Lucy will first venture to the L4 Jupiter Trojan, on which it will arrive in 2027. It will then fly back toward Earth, using our planet’s gravity to propel it back toward the L5 Jupiter Trojan, arriving in 2033. It will be accomplished with remarkable flight path solar-electric propulsion.

The spacecraft carries a suite of instruments, including sophisticated cameras and spectrometers, to map asteroids and understand their composition. It is expected that the chemical composition of Jupiter Trojans will be somewhat different from that of main-belt asteroids, which contain high concentrations of volatile material, blurring the distinction between asteroids and comets. Indeed, recently a Jupiter Trojan contained a . was found comet tail.

The Golden Age: Recent and Upcoming Missions Represent an Excellent Time for Asteroid Research

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The Golden Age: Recent and Upcoming Missions Represent an Excellent Time for Asteroid Research

asteroid strike

Not all asteroids are confined to one belt. Some move throughout the Solar System in orbits that could bring them into close proximity to Earth-like planets. The threat of asteroid impacts is relatively well publicized, especially after Chelyabinsk meteor Which exploded in a Russian city in 2013, injuring more than 1,000 people and causing widespread damage.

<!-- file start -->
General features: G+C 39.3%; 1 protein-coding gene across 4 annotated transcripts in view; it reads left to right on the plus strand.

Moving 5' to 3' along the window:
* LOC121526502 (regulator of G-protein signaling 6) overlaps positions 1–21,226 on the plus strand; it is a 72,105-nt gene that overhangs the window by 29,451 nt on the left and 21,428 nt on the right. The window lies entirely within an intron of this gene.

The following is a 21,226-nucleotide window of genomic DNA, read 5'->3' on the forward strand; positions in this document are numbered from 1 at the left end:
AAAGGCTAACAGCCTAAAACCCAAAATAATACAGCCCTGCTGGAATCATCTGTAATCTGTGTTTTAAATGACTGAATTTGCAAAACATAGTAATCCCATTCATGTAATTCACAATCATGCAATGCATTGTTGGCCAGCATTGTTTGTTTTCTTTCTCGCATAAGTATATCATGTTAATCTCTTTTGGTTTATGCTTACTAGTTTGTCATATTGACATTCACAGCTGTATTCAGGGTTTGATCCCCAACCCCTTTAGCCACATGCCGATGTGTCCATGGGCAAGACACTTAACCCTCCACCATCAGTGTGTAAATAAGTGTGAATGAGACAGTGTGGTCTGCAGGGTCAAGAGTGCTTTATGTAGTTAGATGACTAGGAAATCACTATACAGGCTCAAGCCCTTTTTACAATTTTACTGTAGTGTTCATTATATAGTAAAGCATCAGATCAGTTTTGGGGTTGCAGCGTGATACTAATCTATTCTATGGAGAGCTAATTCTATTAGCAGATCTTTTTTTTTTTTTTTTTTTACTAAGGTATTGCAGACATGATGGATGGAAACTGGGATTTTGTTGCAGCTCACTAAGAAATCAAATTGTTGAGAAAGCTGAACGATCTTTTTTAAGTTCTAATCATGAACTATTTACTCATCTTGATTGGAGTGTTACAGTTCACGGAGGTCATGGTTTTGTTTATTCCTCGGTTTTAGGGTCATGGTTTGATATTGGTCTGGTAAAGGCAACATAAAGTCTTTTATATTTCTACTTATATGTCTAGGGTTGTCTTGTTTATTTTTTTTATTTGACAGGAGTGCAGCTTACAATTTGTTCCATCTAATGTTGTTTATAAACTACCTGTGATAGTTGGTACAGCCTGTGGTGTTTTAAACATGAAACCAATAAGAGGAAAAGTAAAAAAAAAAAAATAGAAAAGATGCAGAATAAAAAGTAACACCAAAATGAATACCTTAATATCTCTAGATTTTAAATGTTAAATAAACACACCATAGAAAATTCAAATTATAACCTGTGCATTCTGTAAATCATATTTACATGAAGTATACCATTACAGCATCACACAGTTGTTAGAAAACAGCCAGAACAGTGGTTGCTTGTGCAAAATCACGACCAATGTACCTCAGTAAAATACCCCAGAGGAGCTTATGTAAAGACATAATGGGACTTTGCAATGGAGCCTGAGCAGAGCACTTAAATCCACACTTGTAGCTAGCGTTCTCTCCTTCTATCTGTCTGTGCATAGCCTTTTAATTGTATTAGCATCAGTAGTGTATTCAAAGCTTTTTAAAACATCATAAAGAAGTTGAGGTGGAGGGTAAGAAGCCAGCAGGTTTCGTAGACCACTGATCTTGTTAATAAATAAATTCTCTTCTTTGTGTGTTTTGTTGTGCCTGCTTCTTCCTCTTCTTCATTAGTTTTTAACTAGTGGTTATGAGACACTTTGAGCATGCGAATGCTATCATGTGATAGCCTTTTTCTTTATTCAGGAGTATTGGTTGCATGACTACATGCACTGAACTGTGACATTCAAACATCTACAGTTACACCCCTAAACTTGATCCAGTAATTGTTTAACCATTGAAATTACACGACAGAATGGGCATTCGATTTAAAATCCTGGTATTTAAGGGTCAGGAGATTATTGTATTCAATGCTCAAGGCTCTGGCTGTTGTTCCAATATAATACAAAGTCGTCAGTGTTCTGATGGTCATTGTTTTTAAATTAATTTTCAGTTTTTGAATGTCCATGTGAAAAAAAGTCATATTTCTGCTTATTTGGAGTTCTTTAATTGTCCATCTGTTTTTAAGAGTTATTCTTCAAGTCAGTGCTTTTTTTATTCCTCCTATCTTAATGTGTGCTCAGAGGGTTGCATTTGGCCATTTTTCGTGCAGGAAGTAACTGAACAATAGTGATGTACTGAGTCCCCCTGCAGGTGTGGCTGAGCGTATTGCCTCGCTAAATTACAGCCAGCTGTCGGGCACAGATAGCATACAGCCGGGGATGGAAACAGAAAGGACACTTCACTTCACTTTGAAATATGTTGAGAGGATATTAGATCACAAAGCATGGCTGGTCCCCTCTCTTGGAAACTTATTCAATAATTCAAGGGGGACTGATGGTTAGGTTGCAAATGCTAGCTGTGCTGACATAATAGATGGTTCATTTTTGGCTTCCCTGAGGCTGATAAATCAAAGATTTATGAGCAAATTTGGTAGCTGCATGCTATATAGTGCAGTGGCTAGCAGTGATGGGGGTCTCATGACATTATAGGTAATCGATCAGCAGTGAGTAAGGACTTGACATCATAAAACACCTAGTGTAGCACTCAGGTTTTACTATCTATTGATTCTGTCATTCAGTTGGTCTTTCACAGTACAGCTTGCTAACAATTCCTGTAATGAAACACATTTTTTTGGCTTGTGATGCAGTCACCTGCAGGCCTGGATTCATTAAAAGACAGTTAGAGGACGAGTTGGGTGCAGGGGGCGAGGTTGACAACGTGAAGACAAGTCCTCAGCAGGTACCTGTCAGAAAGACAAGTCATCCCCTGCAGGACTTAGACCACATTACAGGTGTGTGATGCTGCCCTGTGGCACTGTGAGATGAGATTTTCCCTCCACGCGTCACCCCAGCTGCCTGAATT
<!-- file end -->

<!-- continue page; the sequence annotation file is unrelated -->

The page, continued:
Sometime in late November, NASA will attempt to launch DART. This spacecraft will try to intercept 65803 didymos, a near-Earth asteroid with a small moon of its own called Dimorphos. Around 170 meters the Moon will be hit by a 500 kg DART spacecraft with an impact velocity of 6.6 kilometers per second. Its purpose is to observe the change in the orbital momentum of Dimorphos about Didymos as a result of the collision.

This will be accomplished by a follow-up mission launched by the European Space Agency, called Hera, which will reach Didymos in 2026 and conduct a detailed survey of Dimorphos’ orbit. By measuring changes in the small moon’s orbit, scientists and engineers will be able to better calculate how much energy is needed to change the orbit of an asteroid threatening an imaginary future. It should be emphasized that, at present, there are no known future asteroid-Earth collisions, but clearly it is best to prepare for such an event.

There are more asteroid missions in the near future. NASA will launch in August 2022 psyche To visit the asteroid of your name, 16 Manas, which orbits in the main belt. This strange world is more than 200 km long and contains a lot of metal. In fact it is believed to be the open center of a once rising planet in the early Solar System, which suffered a devastating impact at some point in the distant past. The collision ripped apart the fledgling planet’s outer layers, leaving behind an exposed metal-rich core. If this theory turns out to be true, it would be the first time scientists have had the opportunity to directly observe a planet’s core.

It is one of the upcoming missions, and one of several recent the last ones, represent something of a golden age in asteroid research. Asteroids Still Have Many Stories to Tell, Huge economic potential as mined resources, and pose a clear threat to civilization on Earth.

Gareth Dorian is a Post Doctoral Research Fellow in Space Science at the University of Birmingham. This article first appeared on Conversation.

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Credit: www.independent.co.uk /